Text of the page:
U.S. consumers were feeling less optimistic about the economy in November, according to a report released Tuesday.
The Conference Board's Consumer Confidence Index fell to 90.4 in November, missing estimates for 99.5. It was also lower than October's reading of 99.1.
"The decline was mainly due to a less favorable view of the job market. Consumers' appraisal of current business conditions, on the other hand, was mixed. Fewer consumers said conditions had improved, while the proportion saying conditions had deteriorated also declined. Heading into 2016, consumers are cautious about the labor market and expect little change in business conditions," said Lynn Franco, director of economic indicators at The Conference Board.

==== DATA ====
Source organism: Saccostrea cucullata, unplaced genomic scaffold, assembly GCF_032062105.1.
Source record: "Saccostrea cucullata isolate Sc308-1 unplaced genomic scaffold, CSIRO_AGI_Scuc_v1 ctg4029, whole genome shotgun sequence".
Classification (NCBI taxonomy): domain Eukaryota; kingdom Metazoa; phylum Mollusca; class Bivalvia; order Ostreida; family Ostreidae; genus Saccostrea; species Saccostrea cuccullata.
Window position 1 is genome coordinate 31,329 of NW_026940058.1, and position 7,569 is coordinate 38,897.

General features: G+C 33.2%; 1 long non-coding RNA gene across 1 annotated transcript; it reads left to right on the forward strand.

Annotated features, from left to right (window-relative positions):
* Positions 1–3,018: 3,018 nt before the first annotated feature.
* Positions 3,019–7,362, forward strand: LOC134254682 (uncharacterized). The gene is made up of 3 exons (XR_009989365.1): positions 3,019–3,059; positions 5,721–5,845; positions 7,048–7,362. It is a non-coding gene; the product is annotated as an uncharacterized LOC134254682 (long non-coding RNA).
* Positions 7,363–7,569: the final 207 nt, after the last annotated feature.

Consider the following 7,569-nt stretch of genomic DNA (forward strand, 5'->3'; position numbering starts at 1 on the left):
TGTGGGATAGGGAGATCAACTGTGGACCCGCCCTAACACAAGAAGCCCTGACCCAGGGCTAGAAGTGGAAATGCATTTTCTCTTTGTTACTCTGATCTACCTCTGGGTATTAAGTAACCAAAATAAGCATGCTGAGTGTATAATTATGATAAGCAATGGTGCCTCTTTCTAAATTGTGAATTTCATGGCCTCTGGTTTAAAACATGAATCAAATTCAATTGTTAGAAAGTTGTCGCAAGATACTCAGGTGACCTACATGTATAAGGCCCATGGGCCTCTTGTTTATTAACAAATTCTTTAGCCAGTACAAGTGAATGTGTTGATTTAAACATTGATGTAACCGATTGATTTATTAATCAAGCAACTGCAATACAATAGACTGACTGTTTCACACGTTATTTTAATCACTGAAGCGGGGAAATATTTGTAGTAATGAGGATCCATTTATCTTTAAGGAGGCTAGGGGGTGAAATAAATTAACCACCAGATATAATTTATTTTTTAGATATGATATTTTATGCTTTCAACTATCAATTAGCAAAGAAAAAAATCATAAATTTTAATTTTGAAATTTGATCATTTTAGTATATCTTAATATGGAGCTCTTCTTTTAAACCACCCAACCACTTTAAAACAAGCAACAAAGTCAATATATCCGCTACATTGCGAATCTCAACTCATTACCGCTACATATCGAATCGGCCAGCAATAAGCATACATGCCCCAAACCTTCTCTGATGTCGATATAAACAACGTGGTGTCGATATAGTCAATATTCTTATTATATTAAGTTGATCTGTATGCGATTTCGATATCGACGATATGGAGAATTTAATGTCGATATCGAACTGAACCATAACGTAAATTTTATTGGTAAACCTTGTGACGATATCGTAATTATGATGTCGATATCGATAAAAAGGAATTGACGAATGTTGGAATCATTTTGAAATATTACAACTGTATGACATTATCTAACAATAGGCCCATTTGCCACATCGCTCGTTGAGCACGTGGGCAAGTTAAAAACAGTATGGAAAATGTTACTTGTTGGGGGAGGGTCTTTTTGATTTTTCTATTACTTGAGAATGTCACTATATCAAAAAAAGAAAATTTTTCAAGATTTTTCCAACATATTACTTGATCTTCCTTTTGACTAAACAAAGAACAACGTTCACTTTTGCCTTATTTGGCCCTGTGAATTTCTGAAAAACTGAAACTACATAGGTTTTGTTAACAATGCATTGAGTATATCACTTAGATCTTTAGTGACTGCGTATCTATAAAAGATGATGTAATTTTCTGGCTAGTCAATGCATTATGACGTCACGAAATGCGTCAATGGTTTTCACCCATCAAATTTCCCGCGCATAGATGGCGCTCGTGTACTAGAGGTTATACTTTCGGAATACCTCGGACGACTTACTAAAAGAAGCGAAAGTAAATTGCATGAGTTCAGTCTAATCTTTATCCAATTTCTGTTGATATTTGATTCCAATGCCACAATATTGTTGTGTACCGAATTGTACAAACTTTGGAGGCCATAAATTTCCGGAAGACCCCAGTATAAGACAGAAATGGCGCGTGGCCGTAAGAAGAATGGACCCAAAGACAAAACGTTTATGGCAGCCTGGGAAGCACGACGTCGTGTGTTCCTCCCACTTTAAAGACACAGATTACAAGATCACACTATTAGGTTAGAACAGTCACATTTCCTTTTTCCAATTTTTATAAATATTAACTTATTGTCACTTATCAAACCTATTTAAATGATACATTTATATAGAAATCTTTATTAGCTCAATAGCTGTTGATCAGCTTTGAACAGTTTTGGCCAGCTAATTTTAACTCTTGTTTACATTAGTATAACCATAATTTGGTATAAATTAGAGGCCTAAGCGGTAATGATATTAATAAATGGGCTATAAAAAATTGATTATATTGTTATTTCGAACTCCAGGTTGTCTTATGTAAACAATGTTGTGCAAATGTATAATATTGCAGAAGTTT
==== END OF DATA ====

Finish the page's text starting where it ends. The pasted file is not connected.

The share of Americans surveyed by the Conference Board anticipating more jobs in the coming months fell. Fewer people also expect to see their incomes increase. The percentage describing jobs as "plentiful" declined to 19.9 percent from 22.7 percent.
The decline in the confidence index comes after a robust month of hiring in October. Employers added 271,000 jobs last month as the unemployment rate settled at a healthy 5 percent.
The monthly consumer confidence survey is conducted by Nielsen for The Conference Board.
— The AP contributed to this report.